Laudio > Amurio 181.1km
Stage 3 and the GC battle is going to get started. We have 3509m of climbing, it’s going to be a tough day in the saddle. The day ends with a circuit that contains two steep climbs; this lap is done on two occasions. Despite the final climb cresting 24km from home, expect to see big attacks.
It will be a cloudy day, but it should stay dry. With temperatures hitting 15 degrees, it will feel relatively warm.
These are the two climbs in the lap circuit, you can see that they are very close together. The cat 3 climb is 1.3km at 10%, the cat 2 effort is 2km at 10%. There isn’t street view available for either climb, but it seems that both are done on narrow roads, which increases the difficulty. Expect to see big attacks.
This is the final 6km of the stage, you can see it starts with around 550m at 10%. A fast descent then leads almost all the way to the finish, with the final 150m kicking uphill.
It’s over to Jumbo-Visma, Ineos and QuickStep. They have one stage each, and both squads have two outstanding candidates for this stage. Jumbo will have to chase the morning break; they’ll hope it rolls off the front of the bunch before the first categorised climb of the day. With most riders still close on GC, Jumbo will want a small break, so they only have to use one or two men to chase.
Once we get close to the circuit, we’ll start to see QuickStep and Ineos get involved. QuickStep want a fast pace to help set up Alaphilippe and Evenepoel, both look to be in good form. Ineos are full of quality, they’ll also want to get involved in the fight to control the pace, they have multiple options for a stage like this.
The rest of the teams will have to sit back a little and see what happens. The narrow climbs means that positioning is vital, those who start the climbs too far back will be on the back foot and will likely find themselves missing out on the front group. As the final climb crests with over 20km to go, there is a chance the front group gets caught by the peloton, but it really depends on how many riders are still in contention in the chasing group.
Julian Alaphilippe – the world champion took an excellent win today; it was great to see him getting his season up and running. This week is about winning stages, getting some quality racing in the legs ahead of the Ardennes. This stage is perfect for him, he is one of the best in the world when the gradient goes above 10%. He’ll attack on the final climbs and see who can go with him, then he’ll hope to win the sprint.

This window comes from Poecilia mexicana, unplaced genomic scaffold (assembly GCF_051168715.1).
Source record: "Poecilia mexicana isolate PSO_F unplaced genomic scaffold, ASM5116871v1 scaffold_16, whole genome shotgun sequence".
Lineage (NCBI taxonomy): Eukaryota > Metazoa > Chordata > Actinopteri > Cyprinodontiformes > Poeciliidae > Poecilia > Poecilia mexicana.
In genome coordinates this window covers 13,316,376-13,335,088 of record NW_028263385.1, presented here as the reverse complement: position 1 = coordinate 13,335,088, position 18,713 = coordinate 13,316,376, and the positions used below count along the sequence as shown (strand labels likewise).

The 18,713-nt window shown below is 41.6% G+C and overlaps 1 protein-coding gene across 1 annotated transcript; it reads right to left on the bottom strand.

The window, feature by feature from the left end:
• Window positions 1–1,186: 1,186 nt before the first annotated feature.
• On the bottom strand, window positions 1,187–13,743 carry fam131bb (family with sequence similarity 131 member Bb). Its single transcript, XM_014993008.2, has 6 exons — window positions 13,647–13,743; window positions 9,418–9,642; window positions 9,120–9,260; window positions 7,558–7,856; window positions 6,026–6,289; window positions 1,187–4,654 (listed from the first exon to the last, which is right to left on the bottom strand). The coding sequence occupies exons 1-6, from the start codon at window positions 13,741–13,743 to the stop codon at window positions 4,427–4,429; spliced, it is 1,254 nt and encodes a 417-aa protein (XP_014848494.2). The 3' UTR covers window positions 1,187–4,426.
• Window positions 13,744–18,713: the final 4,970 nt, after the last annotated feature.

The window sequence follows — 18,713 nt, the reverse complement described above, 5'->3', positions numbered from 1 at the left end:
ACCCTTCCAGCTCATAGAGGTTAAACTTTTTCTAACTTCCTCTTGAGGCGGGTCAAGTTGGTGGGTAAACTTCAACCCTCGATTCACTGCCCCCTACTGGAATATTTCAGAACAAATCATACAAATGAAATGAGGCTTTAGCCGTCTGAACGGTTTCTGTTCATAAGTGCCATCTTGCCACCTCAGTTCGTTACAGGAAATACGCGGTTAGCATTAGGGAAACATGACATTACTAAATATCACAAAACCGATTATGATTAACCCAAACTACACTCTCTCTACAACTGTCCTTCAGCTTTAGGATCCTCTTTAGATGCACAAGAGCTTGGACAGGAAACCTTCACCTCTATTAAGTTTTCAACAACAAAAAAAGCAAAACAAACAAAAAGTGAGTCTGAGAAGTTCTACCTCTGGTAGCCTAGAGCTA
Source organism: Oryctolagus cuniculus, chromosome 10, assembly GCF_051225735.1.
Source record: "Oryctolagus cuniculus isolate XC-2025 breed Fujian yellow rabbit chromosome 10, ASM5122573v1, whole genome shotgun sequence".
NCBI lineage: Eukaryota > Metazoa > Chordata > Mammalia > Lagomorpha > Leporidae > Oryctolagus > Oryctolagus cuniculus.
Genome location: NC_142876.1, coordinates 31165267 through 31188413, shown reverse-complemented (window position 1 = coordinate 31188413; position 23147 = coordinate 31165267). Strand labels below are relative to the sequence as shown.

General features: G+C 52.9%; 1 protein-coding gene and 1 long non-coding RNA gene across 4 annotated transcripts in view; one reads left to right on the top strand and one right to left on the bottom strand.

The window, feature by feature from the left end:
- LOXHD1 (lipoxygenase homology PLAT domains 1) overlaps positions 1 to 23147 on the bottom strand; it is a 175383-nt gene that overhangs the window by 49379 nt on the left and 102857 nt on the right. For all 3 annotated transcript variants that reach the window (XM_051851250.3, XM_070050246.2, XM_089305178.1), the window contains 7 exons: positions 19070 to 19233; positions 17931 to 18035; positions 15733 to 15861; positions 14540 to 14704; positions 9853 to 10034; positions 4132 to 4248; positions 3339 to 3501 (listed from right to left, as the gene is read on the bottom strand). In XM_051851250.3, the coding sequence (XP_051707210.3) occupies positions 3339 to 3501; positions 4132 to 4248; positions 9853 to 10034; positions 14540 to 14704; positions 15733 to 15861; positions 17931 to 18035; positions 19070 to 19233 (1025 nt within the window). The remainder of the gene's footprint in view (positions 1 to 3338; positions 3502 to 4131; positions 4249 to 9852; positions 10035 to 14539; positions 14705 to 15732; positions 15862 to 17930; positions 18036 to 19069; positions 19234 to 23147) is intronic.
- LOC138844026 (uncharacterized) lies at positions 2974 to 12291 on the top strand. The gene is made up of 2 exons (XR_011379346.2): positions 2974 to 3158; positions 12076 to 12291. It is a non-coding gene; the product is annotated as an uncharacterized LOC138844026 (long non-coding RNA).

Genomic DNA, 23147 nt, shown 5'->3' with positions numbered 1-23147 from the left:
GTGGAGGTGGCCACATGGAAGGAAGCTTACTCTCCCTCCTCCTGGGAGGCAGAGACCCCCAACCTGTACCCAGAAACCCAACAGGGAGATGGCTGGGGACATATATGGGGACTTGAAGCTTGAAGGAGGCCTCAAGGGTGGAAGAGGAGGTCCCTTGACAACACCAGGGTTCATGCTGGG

Remco Evenepoel – he’s been working on 10% climbs; this stage will show how much progress he’s made. His current form is very strong, he’ll be looking to race aggressively and put pressure on other teams. Having both him and Alaphilippe is excellent news for the team, they’ll hope both make the front group after the final climb. We’ll then have to see how the rest of the stage unfolds, but Evenepoel is unlikely to win from a sprint.
Primož Roglič – his TT was out of this world, putting 16 seconds into 3rd place in a 7.5km TT is simply incredible. We all know he loves the steep slopes in the Basque Country, this is a stage where he’ll look to test his legs. If you listen carefully to his interview after the TT, his performance was a surprise to him, and he was quick to say it didn’t guarantee he would do the same on the longer climbs. Now, that might be bullshit, it’s very hard to imagine a situation where Roglič doesn’t make the front group after the climbs.
Jonas Vingegaard – provides Jumbo-Visma with two strong options. The Dane is very strong on steep slopes and having two cards to play is important when QuickStep also have two. Not only can he climb well, but he also has a big engine which is important to hold off the chasing peloton.
Adam Yates – Ineos have multiple options, but Yates is normally strong on slopes like this. To win the stage he’ll need someone like Martínez to also make the front group, Yates won’t be winning from a sprint.
Aleksandr Vlasov – he looked very impressive in GP Miguel Indurain. He was part of the group that escaped the peloton near the end but was caught just before the final sprint. Despite using up vital energy in the break, Vlasov still had enough to stay near the front on the final climb and sprint to second place. He’s a dark horse for this stage.
Enric Mas – Movistar will hope to be one of the teams to impress. Mas should be their man for this stage, he was going well in Tirreno before his crash. It will be hard for him to win this stage, but he’ll hope to finish in the front group.
I see a strong group of five or so riders at the head of the race after the final categorised climb. That group is likely to include Roglič, Vingegaard, Alaphilippe and Evenepoel. If the group only contains these four riders, they’ll happily contribute and ride to the end. If they are joined by other riders, they’ll look to attack and bring the front group down to two. I’ll take a win for Jonas Vingegaard after he and Evenepoel go to the line together.